Use this URL to cite or link to this record in EThOS: https://ethos.bl.uk/OrderDetails.do?uin=uk.bl.ethos.274647
Title: Growth, comparative advantage and the economic effects of government : a case study of Ghana
Author: Teal, Francis John
ISNI:       0000 0001 3515 5529
Awarding Body: SOAS University of London
Current Institution: SOAS, University of London
Date of Award: 1984
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Abstract:
Economic historians of West Africa have argued that market principles have determined economic organisation in the area. In Ghana such market principles have been associated with long periods of growth in the cocoa sector. However, this growth has not led to incomes comparable with those of developed countries. Our central question in this thesis is why have markets failed to produce such levels of income? A first step to answering this question is provided in chapter 2 where we set out a model for the growth of the cocoa sector in Ghana to examine how markets have succeeded in generating growth and to analyse the factors limiting growth. Chapters 3 and test the implications of the model for both the major periods of growth in the cocoa sector and extend the analysis to the whole economy. Rapid aggregate per capita growth is shown to have occurred until 1939, in contrast to stagnation after 1950. Growth and productivity in the cocoa sector is examined in detail. In chapters 5 and 6 we investigate the role of market failure in limiting the growth process already documented. We argue in chapter 5 that one rationale for public sector intervention offered in development economics is an assertion of the empirical importance of market failure, particularly in labour, trade and investment markets. We show that while some of these aspects of market failure were present they were not empirically important. The market failure that was important for the cocoa sector, analysed in chapter 6, was in the market for technical knowledge. We show that the causes of poverty in Ghana before 1939 are due to this market failure, while after 1950 the cause must be sought in the public sector's unwillingness for rational political reasons to operate through markets. A final chapter summarises the argument.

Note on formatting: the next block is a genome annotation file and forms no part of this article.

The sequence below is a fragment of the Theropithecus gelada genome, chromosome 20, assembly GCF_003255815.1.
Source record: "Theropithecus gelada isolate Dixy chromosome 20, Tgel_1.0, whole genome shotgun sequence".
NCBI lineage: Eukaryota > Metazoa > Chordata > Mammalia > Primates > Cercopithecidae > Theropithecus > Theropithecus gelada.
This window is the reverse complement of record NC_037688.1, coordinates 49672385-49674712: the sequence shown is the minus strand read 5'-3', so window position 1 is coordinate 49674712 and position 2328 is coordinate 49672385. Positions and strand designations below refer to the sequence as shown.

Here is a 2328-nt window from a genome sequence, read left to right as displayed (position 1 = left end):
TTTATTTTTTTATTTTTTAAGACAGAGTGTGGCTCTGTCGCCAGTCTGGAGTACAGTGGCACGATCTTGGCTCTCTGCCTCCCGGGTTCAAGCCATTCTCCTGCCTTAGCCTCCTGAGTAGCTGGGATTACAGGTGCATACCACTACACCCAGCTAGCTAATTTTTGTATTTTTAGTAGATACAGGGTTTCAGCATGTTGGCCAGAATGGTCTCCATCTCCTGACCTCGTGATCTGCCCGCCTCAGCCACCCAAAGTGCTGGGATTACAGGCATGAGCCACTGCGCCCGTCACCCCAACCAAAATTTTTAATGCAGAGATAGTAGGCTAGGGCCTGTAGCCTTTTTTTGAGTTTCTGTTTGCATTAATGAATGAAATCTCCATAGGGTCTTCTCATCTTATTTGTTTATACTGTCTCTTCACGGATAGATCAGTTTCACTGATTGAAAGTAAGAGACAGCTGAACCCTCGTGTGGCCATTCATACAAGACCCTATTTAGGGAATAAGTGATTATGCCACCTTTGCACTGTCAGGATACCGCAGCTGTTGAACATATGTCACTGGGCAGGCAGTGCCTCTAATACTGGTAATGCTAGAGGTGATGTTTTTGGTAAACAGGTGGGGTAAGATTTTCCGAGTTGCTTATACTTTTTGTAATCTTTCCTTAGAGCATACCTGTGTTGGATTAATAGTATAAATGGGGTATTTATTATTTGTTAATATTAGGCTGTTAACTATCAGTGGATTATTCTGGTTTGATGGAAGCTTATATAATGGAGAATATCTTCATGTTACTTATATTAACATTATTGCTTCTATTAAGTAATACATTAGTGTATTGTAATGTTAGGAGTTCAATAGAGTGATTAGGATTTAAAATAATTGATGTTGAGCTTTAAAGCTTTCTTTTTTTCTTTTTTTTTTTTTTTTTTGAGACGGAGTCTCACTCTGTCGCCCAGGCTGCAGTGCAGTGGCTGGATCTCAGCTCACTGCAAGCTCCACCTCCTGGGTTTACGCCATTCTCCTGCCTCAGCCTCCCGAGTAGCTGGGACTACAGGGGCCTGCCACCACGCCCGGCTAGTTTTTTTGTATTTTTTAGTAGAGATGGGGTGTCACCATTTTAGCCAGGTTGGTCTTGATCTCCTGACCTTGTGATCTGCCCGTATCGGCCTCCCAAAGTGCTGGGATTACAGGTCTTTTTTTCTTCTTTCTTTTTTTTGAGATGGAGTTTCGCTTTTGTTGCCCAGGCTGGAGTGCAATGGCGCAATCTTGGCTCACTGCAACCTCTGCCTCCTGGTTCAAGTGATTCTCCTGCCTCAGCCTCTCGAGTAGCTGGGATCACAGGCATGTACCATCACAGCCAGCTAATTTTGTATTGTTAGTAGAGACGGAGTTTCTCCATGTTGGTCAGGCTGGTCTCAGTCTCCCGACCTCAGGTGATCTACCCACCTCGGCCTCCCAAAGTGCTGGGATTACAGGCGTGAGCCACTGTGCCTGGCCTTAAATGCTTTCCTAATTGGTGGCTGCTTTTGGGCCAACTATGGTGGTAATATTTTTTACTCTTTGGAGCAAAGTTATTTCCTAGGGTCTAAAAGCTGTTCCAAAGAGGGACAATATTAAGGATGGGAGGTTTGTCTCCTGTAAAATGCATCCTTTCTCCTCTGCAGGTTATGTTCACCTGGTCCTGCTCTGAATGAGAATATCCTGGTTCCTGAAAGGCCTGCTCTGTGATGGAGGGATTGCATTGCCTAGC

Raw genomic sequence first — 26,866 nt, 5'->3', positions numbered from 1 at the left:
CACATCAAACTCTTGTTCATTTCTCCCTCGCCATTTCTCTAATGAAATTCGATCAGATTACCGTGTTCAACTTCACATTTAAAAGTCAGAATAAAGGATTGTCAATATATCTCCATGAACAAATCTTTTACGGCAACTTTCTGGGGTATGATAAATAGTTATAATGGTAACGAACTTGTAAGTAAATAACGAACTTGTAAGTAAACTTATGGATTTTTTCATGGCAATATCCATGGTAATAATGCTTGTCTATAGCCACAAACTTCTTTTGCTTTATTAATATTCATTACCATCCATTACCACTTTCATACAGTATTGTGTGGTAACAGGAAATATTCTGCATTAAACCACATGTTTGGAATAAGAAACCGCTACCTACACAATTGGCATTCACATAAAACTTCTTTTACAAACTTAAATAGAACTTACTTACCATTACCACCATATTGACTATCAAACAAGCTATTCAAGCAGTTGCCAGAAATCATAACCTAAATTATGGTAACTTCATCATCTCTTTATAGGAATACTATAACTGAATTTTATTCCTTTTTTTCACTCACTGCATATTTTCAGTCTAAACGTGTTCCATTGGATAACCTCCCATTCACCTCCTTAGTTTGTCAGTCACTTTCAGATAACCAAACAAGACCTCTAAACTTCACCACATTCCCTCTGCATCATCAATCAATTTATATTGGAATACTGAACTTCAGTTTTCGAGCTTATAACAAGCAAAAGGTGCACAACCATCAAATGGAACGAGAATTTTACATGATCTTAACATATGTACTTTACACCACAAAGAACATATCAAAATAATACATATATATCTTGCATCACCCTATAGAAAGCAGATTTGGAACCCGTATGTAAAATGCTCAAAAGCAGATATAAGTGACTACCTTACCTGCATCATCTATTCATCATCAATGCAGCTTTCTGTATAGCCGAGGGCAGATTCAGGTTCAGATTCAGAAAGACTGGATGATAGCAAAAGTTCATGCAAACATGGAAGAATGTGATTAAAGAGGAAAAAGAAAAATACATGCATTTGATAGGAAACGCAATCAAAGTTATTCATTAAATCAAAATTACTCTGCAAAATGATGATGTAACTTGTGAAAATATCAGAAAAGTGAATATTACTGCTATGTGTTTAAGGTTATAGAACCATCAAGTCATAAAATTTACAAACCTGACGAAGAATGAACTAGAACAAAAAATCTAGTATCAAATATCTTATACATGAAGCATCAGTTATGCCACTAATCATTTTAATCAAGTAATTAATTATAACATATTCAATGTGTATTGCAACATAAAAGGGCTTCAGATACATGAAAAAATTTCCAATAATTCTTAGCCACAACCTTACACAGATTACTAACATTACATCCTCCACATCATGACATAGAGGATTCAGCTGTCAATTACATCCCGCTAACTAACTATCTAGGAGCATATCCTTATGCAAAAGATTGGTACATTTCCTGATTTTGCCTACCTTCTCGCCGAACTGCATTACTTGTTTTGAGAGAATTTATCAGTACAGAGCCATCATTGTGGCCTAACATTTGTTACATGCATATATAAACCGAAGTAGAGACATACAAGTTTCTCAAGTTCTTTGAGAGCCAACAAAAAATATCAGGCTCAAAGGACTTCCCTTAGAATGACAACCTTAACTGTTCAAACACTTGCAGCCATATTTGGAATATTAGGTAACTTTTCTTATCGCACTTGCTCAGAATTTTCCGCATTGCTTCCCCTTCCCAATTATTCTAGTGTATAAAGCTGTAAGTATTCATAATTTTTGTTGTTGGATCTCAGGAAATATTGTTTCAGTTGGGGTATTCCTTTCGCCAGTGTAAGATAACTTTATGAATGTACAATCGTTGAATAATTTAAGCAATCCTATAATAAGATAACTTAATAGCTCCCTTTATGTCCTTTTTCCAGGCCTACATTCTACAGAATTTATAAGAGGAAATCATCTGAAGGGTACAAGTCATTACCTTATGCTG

Supervisor: Not available Sponsor: Not available
Qualification Name: Thesis (Ph.D.) Qualification Level: Doctoral
EThOS ID: uk.bl.ethos.274647  DOI: Not available
Keywords: Africa
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